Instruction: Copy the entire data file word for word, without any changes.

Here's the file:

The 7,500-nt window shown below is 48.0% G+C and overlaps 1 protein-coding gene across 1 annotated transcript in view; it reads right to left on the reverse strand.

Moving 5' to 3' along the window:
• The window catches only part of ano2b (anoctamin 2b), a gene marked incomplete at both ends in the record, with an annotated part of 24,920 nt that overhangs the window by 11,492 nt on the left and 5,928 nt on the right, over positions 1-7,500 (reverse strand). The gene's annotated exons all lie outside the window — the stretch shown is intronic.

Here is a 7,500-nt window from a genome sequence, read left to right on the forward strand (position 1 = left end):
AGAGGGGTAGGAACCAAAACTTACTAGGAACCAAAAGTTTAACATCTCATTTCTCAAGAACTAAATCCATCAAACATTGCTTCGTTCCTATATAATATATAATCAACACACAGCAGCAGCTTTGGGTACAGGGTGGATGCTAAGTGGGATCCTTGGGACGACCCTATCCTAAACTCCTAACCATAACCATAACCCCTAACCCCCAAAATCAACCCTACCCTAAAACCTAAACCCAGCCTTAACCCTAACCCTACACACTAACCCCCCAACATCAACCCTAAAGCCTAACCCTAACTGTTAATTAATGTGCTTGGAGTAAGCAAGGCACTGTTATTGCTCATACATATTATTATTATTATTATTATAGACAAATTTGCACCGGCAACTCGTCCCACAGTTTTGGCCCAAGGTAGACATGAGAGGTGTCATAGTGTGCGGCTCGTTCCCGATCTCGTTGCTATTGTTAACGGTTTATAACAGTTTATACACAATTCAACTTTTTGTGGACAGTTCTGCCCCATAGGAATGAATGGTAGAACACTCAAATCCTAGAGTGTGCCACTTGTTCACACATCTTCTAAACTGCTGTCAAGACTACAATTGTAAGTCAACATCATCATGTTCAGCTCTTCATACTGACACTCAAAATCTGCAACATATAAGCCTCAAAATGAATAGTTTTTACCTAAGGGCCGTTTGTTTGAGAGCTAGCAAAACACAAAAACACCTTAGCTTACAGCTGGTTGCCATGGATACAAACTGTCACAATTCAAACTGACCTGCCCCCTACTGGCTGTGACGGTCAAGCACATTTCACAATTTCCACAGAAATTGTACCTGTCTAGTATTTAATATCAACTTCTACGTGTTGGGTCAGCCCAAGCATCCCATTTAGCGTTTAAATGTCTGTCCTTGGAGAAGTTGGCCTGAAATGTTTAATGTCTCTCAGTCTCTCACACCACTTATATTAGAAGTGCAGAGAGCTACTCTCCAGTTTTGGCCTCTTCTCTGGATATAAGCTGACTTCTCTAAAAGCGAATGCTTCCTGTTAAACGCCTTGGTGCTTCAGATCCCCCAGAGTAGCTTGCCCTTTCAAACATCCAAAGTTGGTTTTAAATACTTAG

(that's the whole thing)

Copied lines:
The 7,500-nt window shown below is 48.0% G+C and overlaps 1 protein-coding gene across 1 annotated transcript in view; it reads right to left on the reverse strand.

Moving 5' to 3' along the window:
• The window catches only part of ano2b (anoctamin 2b), a gene marked incomplete at both ends in the record, with an annotated part of 24,920 nt that overhangs the window by 11,492 nt on the left and 5,928 nt on the right, over positions 1-7,500 (reverse strand). The gene's annotated exons all lie outside the window — the stretch shown is intronic.

Here is a 7,500-nt window from a genome sequence, read left to right on the forward strand (position 1 = left end):
AGAGGGGTAGGAACCAAAACTTACTAGGAACCAAAAGTTTAACATCTCATTTCTCAAGAACTAAATCCATCAAACATTGCTTCGTTCCTATATAATATATAATCAACACACAGCAGCAGCTTTGGGTACAGGGTGGATGCTAAGTGGGATCCTTGGGACGACCCTATCCTAAACTCCTAACCATAACCATAACCCCTAACCCCCAAAATCAACCCTACCCTAAAACCTAAACCCAGCCTTAACCCTAACCCTACACACTAACCCCCCAACATCAACCCTAAAGCCTAACCCTAACTGTTAATTAATGTGCTTGGAGTAAGCAAGGCACTGTTATTGCTCATACATATTATTATTATTATTATTATAGACAAATTTGCACCGGCAACTCGTCCCACAGTTTTGGCCCAAGGTAGACATGAGAGGTGTCATAGTGTGCGGCTCGTTCCCGATCTCGTTGCTATTGTTAACGGTTTATAACAGTTTATACACAATTCAACTTTTTGTGGACAGTTCTGCCCCATAGGAATGAATGGTAGAACACTCAAATCCTAGAGTGTGCCACTTGTTCACACATCTTCTAAACTGCTGTCAAGACTACAATTGTAAGTCAACATCATCATGTTCAGCTCTTCATACTGACACTCAAAATCTGCAACATATAAGCCTCAAAATGAATAGTTTTTACCTAAGGGCCGTTTGTTTGAGAGCTAGCAAAACACAAAAACACCTTAGCTTACAGCTGGTTGCCATGGATACAAACTGTCACAATTCAAACTGACCTGCCCCCTACTGGCTGTGACGGTCAAGCACATTTCACAATTTCCACAGAAATTGTACCTGTCTAGTATTTAATATCAACTTCTACGTGTTGGGTCAGCCCAAGCATCCCATTTAGCGTTTAAATGTCTGTCCTTGGAGAAGTTGGCCTGAAATGTTTAATGTCTCTCAGTCTCTCACACCACTTATATTAGAAGTGCAGAGAGCTACTCTCCAGTTTTGGCCTCTTCTCTGGATATAAGCTGACTTCTCTAAAAGCGAATGCTTCCTGTTAAACGCCTTGGTGCTTCAGATCCCCCAGAGTAGCTTGCCCTTTCAAACATCCAAAGTTGGTTTTAAATACTTAG